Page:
17. says

    Silentbob:

    I’m skeptical of this claim. Can you provide an example of comparison to male genitalia being used as a compliment? If not, what is the basis for your claim that male genitalia are associated with traits “that are usually seen as positive”?

    Initially I was in agreement with you, but as I think about it, the traits often associated with men, such as strength, power, stamina, or virility are often seen as positive traits. Men are expected to be strong and tough. Leaving aside the gender essentialism inherent in thinking that men are supposed to possess any such traits, there are times when they are taken to an extreme. I’ll use my two guys from above as an example.
    Imagine that Bob and Jim went to high school together, and Jim used to routinely tease Bob about being a virgin. Bob didn’t like the ribbing from his friend, but never said anything. When they got to college, Bob finally had sex for the first time, and after he told Jim about it, he made the comment “you used to be such a dick back in high school. Trying to push me to have sex. I didn’t like it much. I thought it was obnoxious and overbearing.”

    That obnoxiousness, that overbearingness (don’t think that’s a word, is it?) can be seen as an extreme example of male power and dominance. To Jim, it was important that his buddy lose his virginity, bc that’s part of what it means to be a guy. But to Bob, the traits that Jim was demonstrating in high school-traits that are usually seen as a positive traits in men-were pushed to the extreme.

    That’s my take on what Tessa meant.

  18. Tessa says

    Silentbob

    I’m skeptical of this claim. Can you provide an example of comparison to male genitalia being used as a compliment? If not, what is the basis for your claim that male genitalia are associated with traits “that are usually seen as positive”?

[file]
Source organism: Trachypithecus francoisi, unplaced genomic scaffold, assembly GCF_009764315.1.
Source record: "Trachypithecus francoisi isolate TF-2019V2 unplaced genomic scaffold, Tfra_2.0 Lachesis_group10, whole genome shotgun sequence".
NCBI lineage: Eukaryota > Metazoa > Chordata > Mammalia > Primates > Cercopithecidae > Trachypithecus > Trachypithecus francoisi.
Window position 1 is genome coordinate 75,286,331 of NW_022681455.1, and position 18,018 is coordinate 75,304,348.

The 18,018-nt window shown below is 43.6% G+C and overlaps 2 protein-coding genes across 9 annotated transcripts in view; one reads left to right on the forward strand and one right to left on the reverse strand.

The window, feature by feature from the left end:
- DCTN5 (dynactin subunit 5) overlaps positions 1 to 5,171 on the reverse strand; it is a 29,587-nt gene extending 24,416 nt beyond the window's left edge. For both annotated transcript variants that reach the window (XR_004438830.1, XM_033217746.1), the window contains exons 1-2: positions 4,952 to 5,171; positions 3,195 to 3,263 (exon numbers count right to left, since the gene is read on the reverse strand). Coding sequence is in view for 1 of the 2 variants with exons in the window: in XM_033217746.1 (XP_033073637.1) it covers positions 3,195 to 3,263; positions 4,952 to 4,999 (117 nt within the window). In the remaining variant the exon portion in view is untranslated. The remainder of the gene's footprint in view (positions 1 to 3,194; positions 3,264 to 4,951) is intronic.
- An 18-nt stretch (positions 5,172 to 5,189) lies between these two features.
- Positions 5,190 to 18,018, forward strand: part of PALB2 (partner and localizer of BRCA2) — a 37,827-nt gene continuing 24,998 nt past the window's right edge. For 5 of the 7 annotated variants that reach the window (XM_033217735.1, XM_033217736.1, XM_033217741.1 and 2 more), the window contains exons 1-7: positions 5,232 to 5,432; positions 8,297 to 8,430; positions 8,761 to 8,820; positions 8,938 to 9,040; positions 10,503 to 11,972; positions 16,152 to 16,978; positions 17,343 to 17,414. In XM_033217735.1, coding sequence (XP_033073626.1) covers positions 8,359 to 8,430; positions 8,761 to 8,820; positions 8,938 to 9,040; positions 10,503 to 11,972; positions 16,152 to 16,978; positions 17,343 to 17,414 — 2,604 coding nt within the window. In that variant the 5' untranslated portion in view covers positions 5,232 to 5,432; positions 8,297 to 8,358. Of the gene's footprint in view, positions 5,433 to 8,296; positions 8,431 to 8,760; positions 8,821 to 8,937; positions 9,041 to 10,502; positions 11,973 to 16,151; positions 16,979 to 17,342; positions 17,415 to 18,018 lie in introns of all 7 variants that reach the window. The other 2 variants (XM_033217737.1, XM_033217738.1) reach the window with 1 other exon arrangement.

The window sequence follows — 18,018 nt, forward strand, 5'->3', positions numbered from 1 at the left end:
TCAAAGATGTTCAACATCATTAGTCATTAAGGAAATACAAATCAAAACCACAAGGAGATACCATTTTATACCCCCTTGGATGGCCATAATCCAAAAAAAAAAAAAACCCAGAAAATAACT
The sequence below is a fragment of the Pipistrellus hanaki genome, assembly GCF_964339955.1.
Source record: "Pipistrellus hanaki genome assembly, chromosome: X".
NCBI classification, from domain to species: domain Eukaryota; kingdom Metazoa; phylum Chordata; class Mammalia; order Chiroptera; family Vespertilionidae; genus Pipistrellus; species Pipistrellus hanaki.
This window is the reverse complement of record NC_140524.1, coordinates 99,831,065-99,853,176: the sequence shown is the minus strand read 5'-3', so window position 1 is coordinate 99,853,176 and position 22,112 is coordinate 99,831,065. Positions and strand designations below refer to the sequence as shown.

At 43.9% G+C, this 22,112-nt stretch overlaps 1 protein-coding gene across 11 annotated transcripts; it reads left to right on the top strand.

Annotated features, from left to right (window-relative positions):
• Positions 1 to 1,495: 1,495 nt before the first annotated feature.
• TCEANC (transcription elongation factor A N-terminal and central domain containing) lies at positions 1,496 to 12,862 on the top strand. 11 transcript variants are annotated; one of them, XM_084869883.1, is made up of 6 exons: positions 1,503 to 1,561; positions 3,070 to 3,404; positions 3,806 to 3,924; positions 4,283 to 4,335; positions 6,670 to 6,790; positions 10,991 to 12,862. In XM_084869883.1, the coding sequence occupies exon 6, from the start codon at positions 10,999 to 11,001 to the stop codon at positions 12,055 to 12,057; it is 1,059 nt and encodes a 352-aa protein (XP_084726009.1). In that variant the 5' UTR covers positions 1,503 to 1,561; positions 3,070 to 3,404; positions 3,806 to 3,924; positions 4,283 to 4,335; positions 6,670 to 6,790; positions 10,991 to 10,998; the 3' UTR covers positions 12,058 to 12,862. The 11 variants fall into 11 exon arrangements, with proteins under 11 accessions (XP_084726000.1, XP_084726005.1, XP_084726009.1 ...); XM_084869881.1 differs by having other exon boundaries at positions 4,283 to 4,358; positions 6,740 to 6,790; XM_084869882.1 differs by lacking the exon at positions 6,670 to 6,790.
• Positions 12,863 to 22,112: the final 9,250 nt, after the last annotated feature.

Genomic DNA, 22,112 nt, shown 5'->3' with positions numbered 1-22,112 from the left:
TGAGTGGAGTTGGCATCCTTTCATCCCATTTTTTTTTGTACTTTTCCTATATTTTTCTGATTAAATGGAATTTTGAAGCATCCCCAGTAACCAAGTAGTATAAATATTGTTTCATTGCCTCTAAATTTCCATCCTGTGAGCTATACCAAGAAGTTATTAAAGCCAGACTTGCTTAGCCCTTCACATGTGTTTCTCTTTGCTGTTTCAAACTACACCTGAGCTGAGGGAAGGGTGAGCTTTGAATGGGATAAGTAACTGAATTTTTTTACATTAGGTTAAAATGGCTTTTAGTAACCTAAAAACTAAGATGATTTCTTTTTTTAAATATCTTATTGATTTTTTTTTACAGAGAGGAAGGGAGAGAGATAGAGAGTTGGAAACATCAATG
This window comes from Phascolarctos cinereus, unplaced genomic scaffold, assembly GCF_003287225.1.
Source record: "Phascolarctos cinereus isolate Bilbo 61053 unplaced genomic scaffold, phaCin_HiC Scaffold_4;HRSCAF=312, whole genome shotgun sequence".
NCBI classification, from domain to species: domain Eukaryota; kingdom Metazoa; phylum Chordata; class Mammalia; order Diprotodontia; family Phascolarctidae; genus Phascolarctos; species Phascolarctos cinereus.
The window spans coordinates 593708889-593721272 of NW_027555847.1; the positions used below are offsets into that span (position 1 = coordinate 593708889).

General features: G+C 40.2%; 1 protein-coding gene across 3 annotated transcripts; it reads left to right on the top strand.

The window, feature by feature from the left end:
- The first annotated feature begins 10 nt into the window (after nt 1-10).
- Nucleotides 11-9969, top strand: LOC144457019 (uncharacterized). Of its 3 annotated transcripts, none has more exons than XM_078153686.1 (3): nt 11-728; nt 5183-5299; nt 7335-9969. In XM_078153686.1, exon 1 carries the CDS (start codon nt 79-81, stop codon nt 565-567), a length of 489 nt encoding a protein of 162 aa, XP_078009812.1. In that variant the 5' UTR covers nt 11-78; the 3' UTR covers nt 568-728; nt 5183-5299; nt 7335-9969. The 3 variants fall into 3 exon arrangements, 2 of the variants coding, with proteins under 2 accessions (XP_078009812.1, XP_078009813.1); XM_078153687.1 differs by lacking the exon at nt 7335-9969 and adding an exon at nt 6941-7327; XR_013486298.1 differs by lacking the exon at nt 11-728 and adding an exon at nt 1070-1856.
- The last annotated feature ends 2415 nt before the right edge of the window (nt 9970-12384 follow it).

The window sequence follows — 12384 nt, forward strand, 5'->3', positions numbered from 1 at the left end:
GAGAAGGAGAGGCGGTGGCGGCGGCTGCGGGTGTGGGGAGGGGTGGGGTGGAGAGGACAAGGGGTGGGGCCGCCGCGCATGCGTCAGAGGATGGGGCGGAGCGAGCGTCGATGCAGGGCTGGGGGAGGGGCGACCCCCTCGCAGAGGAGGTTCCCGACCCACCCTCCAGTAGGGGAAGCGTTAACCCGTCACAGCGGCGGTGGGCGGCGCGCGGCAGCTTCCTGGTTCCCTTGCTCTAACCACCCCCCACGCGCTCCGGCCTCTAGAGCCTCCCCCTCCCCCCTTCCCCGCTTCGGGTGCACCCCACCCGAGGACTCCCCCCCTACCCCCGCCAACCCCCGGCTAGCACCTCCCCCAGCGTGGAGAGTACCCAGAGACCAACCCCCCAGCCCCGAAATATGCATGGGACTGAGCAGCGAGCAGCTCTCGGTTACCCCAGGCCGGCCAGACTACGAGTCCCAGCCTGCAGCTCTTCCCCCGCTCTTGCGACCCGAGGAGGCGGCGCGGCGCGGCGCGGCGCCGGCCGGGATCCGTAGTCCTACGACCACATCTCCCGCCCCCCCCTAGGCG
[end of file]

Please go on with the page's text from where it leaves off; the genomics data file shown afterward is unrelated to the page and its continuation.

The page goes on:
I didn’t say it is used as a compliment, but typically, guys are called a dick when they are too aggressive, too arrogant, insensitive, etc. Being aggressive, confident and not emotional are all generally associated with masculinity. Men are expected to have these traits*, but when at an extreme, it’s abrasive.

    But since you asked, while doing a search, I found an article wondering if you need to be a dick to be a good nfl coach.
    http://juniordsports.com/do-you-have-to-be-a-dick-to-be-a-successful-head-coach-in-todays-nfl/
    Also, at a fantasy football site:
    “Don’t be so willing to accept trades. Sometimes you need to be a dick and make your friend throw in a little sweetener into the deal.”

    There were lots of others in random forums or blog comments, but I figured these would be OK since they were part of articles, but it’s used positively in the sense that dicks get things done.

    By comparison, when directed at women, the insult “bitch” is used when they are perceived as too arrogant, or too aggressive but the entry point is much much lower since it’s a negative for women to have these traits at all, not just in excess.

    *I in no way think think this should be the case. I am very against gender roles and expectations.

  19. says

    Tessa:

    I didn’t say it is used as a compliment, but typically, guys are called a dick when they are too aggressive, too arrogant, insensitive, etc. Being aggressive, confident and not emotional are all generally associated with masculinity. Men are expected to have these traits*, but when at an extreme, it’s abrasive.

    Ok, I thought that’s what you meant. Glad to know I didn’t misread you.

  20. Billie says

    Tony!
    Thank you for your elaborate answers, but you didn’t convince me.

    To me it simply looks like special pleading.
    I was raised (dis)respecting men and women equally, so for me a profanity’s gender is irrelevant.

    Tessa
    No, I still don’t see the connection.

    And for your quote of Tony!
    “They only work by associating something masculin with something bad. To call someone a klootzak is to draw a negative association between a person and men’s genitalia.”
    I just gave it a sex change.
    And yes you are right, it’s a “negative association”. But that is why they call it a profanity!

    As you’ve said, just saying “girl” can be a profanity, even though Tony! wouldn’t care.